It’s been going on for several months now, and with the passage of time, their skin has been getting darker, their waists slimmer, and the battle wounds — a scratch here, a bruise there — have adding up. Over the past year, hundreds, perhaps thousands, of young Taiwanese, most of them university students, though some are still in high school, have mobilized against a variety of issues, protested in Taipei and across Taiwan, organized information sessions and concerts, and developed a plethora of Web sites to monitor developments (sometimes almost in real-time), and to provide documents, photos, and film clips.
|Aboriginal protester against the Miramar project|
Leaders have emerged in the process, and some have done exceptionally well, so much so that their efforts were attacked by individuals who, for example, were incredulous at the youth’s ability to raise relatively large sums of money for their causes. Others have come forward as reluctant public figures, by force of things pulled from obscurity as greater forces — often in the name of “progress” — threatened to destroy their homes, livelihoods, and so on.
Through their perseverance, youth activists have managed to make acts of injustice that would likely have been perpetrated unnoticed into ones that speak to the nation at large, attracting interest from the local media, and in some instances international ones. They have exposed government officials as complete liars, corporate leaders as thugs, county commissioners as crooks, legislators as self-serving, media moguls as unprincipled, and oftentimes brought out the very worst in individuals in positions of authority, forcing them to show their true colors to the electorate.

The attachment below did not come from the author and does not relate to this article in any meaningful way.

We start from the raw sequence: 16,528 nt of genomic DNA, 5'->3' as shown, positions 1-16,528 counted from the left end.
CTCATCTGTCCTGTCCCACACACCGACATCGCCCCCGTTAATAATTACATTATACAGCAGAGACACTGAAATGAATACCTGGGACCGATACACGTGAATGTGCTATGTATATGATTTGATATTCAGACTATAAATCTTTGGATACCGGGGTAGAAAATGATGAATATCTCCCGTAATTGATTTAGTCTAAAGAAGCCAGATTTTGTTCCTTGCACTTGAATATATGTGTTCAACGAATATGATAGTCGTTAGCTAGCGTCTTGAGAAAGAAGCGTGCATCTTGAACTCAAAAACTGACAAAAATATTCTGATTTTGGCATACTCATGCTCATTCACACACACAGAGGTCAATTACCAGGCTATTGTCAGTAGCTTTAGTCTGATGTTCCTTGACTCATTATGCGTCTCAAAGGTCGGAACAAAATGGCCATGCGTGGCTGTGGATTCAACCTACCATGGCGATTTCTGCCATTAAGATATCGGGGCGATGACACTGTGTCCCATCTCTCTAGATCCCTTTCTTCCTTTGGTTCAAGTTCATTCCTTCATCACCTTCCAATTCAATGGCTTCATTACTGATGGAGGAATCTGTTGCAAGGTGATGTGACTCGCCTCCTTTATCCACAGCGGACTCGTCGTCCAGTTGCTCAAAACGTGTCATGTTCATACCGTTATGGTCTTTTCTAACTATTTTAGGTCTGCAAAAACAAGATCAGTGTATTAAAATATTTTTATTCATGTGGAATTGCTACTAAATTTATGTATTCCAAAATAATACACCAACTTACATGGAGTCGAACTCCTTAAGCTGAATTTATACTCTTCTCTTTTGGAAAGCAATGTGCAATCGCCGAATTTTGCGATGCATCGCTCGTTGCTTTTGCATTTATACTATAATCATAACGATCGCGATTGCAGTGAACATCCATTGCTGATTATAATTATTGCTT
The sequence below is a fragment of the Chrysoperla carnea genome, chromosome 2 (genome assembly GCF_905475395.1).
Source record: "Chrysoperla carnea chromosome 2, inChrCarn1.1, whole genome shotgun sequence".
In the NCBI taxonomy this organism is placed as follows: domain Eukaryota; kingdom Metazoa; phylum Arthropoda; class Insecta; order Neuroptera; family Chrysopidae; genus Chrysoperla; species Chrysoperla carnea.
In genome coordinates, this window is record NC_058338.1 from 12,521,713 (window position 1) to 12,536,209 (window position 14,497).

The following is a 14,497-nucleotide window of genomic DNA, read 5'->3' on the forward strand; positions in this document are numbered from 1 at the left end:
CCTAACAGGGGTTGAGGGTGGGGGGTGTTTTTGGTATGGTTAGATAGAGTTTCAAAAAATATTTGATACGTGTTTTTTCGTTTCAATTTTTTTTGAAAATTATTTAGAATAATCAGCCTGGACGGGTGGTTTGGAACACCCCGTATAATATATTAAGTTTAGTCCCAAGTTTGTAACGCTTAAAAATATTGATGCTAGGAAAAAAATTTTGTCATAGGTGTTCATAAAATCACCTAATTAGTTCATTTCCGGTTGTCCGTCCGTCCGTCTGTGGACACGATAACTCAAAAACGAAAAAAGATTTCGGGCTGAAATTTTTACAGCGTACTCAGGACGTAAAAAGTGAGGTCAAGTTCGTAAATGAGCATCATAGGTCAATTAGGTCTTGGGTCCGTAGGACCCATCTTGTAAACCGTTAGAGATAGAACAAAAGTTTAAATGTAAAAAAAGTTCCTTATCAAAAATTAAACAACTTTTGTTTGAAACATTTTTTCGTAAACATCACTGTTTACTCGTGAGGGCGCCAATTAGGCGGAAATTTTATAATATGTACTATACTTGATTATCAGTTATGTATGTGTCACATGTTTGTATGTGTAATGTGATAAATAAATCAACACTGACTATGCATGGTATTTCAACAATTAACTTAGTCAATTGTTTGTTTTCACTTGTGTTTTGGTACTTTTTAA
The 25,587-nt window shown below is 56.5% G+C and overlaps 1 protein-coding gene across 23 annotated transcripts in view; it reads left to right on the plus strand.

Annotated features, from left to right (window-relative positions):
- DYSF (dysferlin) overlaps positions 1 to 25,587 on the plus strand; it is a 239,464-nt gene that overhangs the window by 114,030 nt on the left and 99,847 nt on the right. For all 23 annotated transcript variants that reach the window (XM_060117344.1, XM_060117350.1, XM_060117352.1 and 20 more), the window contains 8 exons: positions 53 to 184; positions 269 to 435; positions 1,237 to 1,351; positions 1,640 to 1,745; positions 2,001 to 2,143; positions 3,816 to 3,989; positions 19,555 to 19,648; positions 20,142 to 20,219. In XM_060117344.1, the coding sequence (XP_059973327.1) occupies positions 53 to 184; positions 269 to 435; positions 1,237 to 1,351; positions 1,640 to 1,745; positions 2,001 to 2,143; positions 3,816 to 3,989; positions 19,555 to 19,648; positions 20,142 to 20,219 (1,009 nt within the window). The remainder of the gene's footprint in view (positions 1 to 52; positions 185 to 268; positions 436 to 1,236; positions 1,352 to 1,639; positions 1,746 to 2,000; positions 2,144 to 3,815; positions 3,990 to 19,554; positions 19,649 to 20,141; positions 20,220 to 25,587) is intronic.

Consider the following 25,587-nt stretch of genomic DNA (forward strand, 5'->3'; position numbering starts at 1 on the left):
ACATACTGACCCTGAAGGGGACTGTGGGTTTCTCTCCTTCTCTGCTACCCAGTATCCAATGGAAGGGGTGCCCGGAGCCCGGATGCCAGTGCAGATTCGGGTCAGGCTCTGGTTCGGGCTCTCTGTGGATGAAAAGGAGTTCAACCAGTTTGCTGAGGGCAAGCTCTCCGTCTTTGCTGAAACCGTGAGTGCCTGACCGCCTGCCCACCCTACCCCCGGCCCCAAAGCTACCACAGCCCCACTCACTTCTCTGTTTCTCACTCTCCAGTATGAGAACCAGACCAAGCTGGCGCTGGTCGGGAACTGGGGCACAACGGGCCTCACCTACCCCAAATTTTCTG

|Protesters at Huaguang during a round of demolitions|
There has been beauty, and there has been ugliness throughout. Some Taiwanese have donated money, rented tents, provided shelter, food, and encouragement. Others — including legislators from both sides of the divide, some who should know better as three decades ago they themselves (and their parents) were storming the barricades — have libelously referred to the activists as “professional protesters,” or accused them of undermining social stability. Others have called the youth of being naïve, of being played by unseen corporate forces, or of being mere pawns in the struggle between, in one instance, the nuclear and wind power industries. But as anyone who bothers to get to know them will quickly realize, those very same protesters — many of them graduates from the nation’s top universities — have mastered their subjects to a dot, and often offer commentary that goes well beyond the simplified accounts in the media or, help us, given by officials.
|Activist in Yuanli|
The fact of the matter is, all those “local” issues are directly related to national ones: keeping officials, local and central, honest, while ensuring that the rights of every inhabitant on this island, whether he be rich or poor, young or elderly, are respected by those in power, are inherently about Taiwan’s relations with China, as they speak to the nature, spirit, and character of the government that rules over this nation. If officials in Taipei cannot ensure that Ms Zhang’s house in Dapu isn’t bulldozed to make way for a road, despite promises (which he now denies ever making) by then-premier Wu in 2010 that such an outcome would be averted, if Mr Chiang cannot be treated fairly by a city government that wants to erect a wonderland for the super-wealthy on the ashes of Huaguang, then how can we possibly expect them to be fair when they strike deals with the authoritarian vultures in Beijing? If crooks and miscreants are allowed to retain positions of power in Taiwan, they will remain crooks and miscreants in their dealings with China, and quite possibly so in amplified form.
The battle for Taiwan’s future, and for its democracy, starts here at home, through endeavors that will ensure that honest and qualified individuals, people who have Taiwan’s interests at heart, are given the responsibilities of high office. This is what the young protesters are doing, and they are aware of what’s at stake, both locally and nationally. (All photos by the author) Taipei Times version here.